How to Fall in Love with Amsterdam in 2 Days


Evening: The Canal Cruise

Probably the best way to end a day one of your Amsterdam weekend is to board a romantic evening cruise that glides under a few of the 1,000 beautiful bridges in the city.

Explore the unique spectacle that is Amsterdam’s canals from the best vantage point: on the water. It’s certainly a different perspective, and it’s one that is worth getting during your 2 days in Amsterdam.

Did you know that the canal loops in the medieval old town of Amsterdam are a UNESCO World Heritage site? The evening canal cruise is a perfect way to get a sense of the Dutch Golden Age when the city’s art, architecture, and trade were thriving.  

The evening canal cruises usually take 1 to 1.5 hours, and provide a unique perspective of Amsterdam’s architecture and scenery.

Wrap up the first of 2 days in Amsterdam by taking in the view of the city bathing in glittering lights of its streets and shimmering waters of 17th-century canals.

Head to De Italiaan for a relaxing Italian dinner on one of Amsterdam’s prettiest terraces. Try their gluten-free pizza (the best in the city!) or other celiac-safe yummies.

After dinner, you’re going to want a drink. For amazing cocktails, check out the Tales and Spirits (Lijnbaanssteeg 5-7, 1012 TE Amsterdam, Netherlands). Or if you’re craving a beer, stroll to Proeflokaal Arendsnest (Herengracht 90, 1015 BS Amsterdam, Netherlands). They serve over 100 beers with a focus on local and Belgian beers, and have a few ciders in bottles.

Day Two: Museums and Vondelpark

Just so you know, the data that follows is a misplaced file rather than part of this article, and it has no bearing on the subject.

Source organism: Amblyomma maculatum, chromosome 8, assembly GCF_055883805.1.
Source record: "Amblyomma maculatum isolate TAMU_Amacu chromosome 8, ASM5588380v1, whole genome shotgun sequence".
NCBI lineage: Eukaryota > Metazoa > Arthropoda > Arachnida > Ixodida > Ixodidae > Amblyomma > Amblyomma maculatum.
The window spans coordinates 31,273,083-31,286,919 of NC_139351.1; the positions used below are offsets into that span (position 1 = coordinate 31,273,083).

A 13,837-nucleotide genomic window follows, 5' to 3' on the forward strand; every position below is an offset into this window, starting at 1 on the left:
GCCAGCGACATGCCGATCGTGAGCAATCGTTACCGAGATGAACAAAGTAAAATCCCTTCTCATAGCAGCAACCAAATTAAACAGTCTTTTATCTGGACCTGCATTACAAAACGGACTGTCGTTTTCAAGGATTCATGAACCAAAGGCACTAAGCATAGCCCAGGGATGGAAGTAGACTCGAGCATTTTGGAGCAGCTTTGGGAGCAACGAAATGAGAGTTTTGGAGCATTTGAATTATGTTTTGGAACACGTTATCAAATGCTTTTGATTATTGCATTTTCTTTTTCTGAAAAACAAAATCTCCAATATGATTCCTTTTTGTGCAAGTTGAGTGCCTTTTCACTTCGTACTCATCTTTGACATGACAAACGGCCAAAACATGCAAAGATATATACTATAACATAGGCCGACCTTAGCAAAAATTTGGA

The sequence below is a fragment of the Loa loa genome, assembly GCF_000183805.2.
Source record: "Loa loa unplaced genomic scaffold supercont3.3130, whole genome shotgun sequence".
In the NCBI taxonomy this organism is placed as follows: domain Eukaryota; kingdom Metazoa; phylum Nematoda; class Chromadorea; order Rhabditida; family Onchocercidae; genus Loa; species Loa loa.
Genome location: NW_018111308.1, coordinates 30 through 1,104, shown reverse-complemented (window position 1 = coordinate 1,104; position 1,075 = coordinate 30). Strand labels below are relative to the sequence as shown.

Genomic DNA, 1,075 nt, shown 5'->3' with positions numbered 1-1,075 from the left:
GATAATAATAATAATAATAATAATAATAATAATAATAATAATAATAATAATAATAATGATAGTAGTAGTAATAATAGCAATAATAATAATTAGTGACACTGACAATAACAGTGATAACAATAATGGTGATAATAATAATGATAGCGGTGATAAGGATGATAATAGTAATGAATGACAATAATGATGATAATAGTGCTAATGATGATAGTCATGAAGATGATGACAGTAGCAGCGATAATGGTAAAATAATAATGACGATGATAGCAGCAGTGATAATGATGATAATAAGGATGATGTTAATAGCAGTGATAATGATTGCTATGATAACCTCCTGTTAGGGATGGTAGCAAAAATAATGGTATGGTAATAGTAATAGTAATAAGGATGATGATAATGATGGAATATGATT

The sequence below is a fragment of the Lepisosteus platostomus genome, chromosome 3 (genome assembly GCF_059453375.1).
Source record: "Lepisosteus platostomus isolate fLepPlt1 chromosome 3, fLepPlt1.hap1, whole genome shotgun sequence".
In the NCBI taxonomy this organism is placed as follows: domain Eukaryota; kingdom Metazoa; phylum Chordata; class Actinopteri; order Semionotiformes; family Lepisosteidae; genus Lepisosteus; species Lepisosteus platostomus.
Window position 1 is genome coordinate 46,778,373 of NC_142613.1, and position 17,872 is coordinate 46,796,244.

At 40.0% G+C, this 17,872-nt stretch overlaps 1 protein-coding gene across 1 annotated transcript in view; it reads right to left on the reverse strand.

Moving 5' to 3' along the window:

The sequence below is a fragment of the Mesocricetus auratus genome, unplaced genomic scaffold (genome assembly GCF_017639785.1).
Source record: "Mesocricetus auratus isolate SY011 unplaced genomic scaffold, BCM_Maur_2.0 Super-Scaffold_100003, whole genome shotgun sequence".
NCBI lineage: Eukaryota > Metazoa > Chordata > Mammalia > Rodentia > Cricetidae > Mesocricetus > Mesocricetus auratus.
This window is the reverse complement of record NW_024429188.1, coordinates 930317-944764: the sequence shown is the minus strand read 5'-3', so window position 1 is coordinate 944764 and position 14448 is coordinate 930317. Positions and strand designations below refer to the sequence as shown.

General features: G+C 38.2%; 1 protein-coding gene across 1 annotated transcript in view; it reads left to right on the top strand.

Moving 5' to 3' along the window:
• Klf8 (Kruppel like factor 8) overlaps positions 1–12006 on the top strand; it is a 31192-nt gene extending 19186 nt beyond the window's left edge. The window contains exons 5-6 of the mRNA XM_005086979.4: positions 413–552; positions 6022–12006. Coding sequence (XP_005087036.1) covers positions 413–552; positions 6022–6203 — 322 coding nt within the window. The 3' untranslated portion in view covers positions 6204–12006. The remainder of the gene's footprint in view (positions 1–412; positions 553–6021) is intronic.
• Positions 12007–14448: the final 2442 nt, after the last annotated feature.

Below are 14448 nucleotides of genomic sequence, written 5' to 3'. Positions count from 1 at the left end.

Kick off your second day with an of espresso at Black Gold Coffee and Vinyl shop, away from the tourist crowds. 

Morning: The Best Museums in Amsterdam

Armed with the jolt of energy that comes from that shot of espresso (or three), explore the Museum Quarter of Amsterdam. It’s home to the city’s most visited museums like the RijksmuseumVan Gogh Museum, and modern art Stedelijk Museum

I recommend AT MOST visiting two of them with 2 days in Amsterdam. I would do the Rijksmuseum for sure, and add on the Van Gogh museum only if you’re a fan of his art. Each museum deserves at least 2-3 hours of time dedicated to it, and that would mean you’re spending your entire second day in these two museums. See both (and skip the lines) with this 5.5 hour highly rated guided tour of the Van Gogh Museum and Rijksmuseum.

Don’t forget to take a selfie with a famous I Amsterdam sign that can be found right outside the Rijksmuseum.

The Rijksmuseum

If you’re going to visit one museum (which is usually the number of museums I have patience for), this is the one. You’re going to want to avoid the ticket line, which can get pretty gnarly, so buy your skip-the-line tickets in advance. Click here to check prices and availability.

The Rijksmuseum is one of Amsterdam’s most popular museums where you’ll find a huge collection of illustrious art by Rembrandt, Van Gogh, Vermeer, Frans Hals, and many more artists.

The Rijksmuseum first opened in 1800. However, it was situated in the Hague until 1885, when it was transferred to its current building.

The Rijksmuseum collection contains more than a million pieces of paintings, sculptures, and historical artifacts. 

If you’re looking for a guided tour of the Rijksmuseum, which I’d recommend (if not, definitely get the audio guide), here is a highly rated private tour of the Rijksmuseum that will bring history to life with an expert guide walking you through the highlights of the museum. Alternatively, here is a guided small group tour of the Rijksmuseum.

Van Gogh Museum

The famous Van Gogh Museum holds the world’s largest collection of pieces by Vincent Van Gogh. The permanent collection includes 500 drawings, the famous artist’s collection of Japanese prints and over 750 letters. 

The tickets can be purchased here and they cost € 21. It’s a timed entry, so you’ll need to plan in advance when you want to be there. Get the audio guide for some added color.

If you’re looking for a guided tour of the Van Gogh Museum to hear more about his background, his life, and both caused his work to change over time, this is the tour I would book.